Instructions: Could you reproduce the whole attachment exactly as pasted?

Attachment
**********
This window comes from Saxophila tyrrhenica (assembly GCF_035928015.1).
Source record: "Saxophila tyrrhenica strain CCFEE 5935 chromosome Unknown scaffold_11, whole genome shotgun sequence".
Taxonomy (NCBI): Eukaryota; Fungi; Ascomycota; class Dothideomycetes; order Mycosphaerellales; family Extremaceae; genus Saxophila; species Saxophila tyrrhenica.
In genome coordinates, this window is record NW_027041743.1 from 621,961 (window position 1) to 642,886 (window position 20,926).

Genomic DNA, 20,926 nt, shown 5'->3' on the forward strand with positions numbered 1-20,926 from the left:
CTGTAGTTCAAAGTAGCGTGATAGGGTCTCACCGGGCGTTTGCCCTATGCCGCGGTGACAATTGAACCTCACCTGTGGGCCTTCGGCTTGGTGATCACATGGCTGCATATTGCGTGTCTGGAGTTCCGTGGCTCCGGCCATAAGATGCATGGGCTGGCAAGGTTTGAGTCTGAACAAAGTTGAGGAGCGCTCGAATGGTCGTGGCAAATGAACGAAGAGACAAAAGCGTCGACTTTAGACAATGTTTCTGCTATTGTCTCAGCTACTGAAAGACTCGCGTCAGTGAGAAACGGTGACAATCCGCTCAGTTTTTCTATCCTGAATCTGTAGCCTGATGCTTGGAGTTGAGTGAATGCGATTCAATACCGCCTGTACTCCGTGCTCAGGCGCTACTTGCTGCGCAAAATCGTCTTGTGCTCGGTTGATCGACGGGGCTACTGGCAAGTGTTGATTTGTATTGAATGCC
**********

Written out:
This window comes from Saxophila tyrrhenica (assembly GCF_035928015.1).
Source record: "Saxophila tyrrhenica strain CCFEE 5935 chromosome Unknown scaffold_11, whole genome shotgun sequence".
Taxonomy (NCBI): Eukaryota; Fungi; Ascomycota; class Dothideomycetes; order Mycosphaerellales; family Extremaceae; genus Saxophila; species Saxophila tyrrhenica.
In genome coordinates, this window is record NW_027041743.1 from 621,961 (window position 1) to 642,886 (window position 20,926).

Genomic DNA, 20,926 nt, shown 5'->3' on the forward strand with positions numbered 1-20,926 from the left:
CTGTAGTTCAAAGTAGCGTGATAGGGTCTCACCGGGCGTTTGCCCTATGCCGCGGTGACAATTGAACCTCACCTGTGGGCCTTCGGCTTGGTGATCACATGGCTGCATATTGCGTGTCTGGAGTTCCGTGGCTCCGGCCATAAGATGCATGGGCTGGCAAGGTTTGAGTCTGAACAAAGTTGAGGAGCGCTCGAATGGTCGTGGCAAATGAACGAAGAGACAAAAGCGTCGACTTTAGACAATGTTTCTGCTATTGTCTCAGCTACTGAAAGACTCGCGTCAGTGAGAAACGGTGACAATCCGCTCAGTTTTTCTATCCTGAATCTGTAGCCTGATGCTTGGAGTTGAGTGAATGCGATTCAATACCGCCTGTACTCCGTGCTCAGGCGCTACTTGCTGCGCAAAATCGTCTTGTGCTCGGTTGATCGACGGGGCTACTGGCAAGTGTTGATTTGTATTGAATGCC